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Jon Pertwee, 1919-1996



Copyrighted article from the London Times, May 21, 1996

Jon Pertwee, actor, died yesterday aged 76. He was born on July 7, 1919.

JON PERTWEE was the third actor to play the title role in Dr Who for television. He took over from Patrick Troughton in the seventh season of the series in 1970, and remained with it for five years, before cosmetically "regenerating", before the eyes of horrified children, into a new Doctor played by Tom Baker.

Pertwee's five-year stint as the Doctor encompassed some radical changes to the BBC children's programme. Instead of the Tardis (an acronym for Time and Relative Dimensions in Space), Unit HQ became the Doctor's new base of operations, and a team of Unit personnel, led by Brigadier Lethbridge-Stewart, joined the Doctor's regular team of daring female companions. Despite the new family, the onus for making the programme work rested as firmly as ever on the shoulders of the Doctor. Pertwee took a risk on playing him as a camp, charismatic scientist, respendently dressed for time travel in a velvet smoking jacket, ruffled shirt and red satin lined cape.

Although Pertwee was quick to acknowledge the blessing which Dr Who and later TV's Worzel Gummidge had bestowed upon his career, he had mixed feelings about being forever manacled, in the public imagination, to children's television. He had also done excellent work in radio, theatre, vaudeville, cabaret. He had appeared in 120 films and was doing an energetic one-man show in his mid-seventies. But, while he had enjoyed a comfortable, profitable career, and was rarely out of work, there was also something rather chaotic about his curriculum vitae. It lacked the sort of single-minded focus which propels less talented individuals to greater heights.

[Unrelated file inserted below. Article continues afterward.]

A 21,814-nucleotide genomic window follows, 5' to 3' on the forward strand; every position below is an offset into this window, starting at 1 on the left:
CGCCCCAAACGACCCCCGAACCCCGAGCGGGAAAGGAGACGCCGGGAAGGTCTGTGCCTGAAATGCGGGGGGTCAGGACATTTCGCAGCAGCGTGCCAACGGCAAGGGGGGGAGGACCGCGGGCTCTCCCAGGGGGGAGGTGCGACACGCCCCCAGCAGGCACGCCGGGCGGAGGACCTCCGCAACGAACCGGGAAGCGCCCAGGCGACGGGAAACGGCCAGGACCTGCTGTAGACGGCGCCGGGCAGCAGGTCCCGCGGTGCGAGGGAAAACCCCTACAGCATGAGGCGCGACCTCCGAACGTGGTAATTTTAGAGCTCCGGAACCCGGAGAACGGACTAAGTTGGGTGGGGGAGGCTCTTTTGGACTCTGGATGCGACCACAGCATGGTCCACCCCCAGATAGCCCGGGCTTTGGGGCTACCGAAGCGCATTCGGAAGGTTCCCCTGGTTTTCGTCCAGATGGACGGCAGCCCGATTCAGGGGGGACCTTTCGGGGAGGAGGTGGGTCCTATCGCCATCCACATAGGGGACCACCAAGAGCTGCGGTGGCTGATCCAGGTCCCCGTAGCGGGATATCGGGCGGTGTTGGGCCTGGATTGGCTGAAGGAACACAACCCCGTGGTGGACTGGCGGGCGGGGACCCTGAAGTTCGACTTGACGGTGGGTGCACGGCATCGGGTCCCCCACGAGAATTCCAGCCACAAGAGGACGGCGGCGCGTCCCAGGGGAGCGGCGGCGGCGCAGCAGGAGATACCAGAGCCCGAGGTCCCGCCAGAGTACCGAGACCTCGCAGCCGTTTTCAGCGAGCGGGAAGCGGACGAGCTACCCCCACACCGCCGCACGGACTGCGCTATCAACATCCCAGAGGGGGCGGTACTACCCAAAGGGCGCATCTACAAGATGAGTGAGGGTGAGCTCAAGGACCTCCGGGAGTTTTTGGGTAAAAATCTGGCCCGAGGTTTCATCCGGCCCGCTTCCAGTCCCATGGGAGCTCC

John Devon Roland Pertwee was born into a family so closely linked with the stage that a career in anything but showbusiness would have been considered eccentric. Four doughty great aunts ­ the Moore sisters ­ were actresses. His father Roland was a playwright and a novelist, and had been a friend of Gerald du Maurier, the author of Trilby. Pertwee had served tea to Laurence Olivier by the time he was in his teens. But the inevitability of his career, he felt later on, may have told against him: "Because it was the family business I never had to struggle to join it ­ I took it for granted, which is maybe why I've never taken it seriously enough."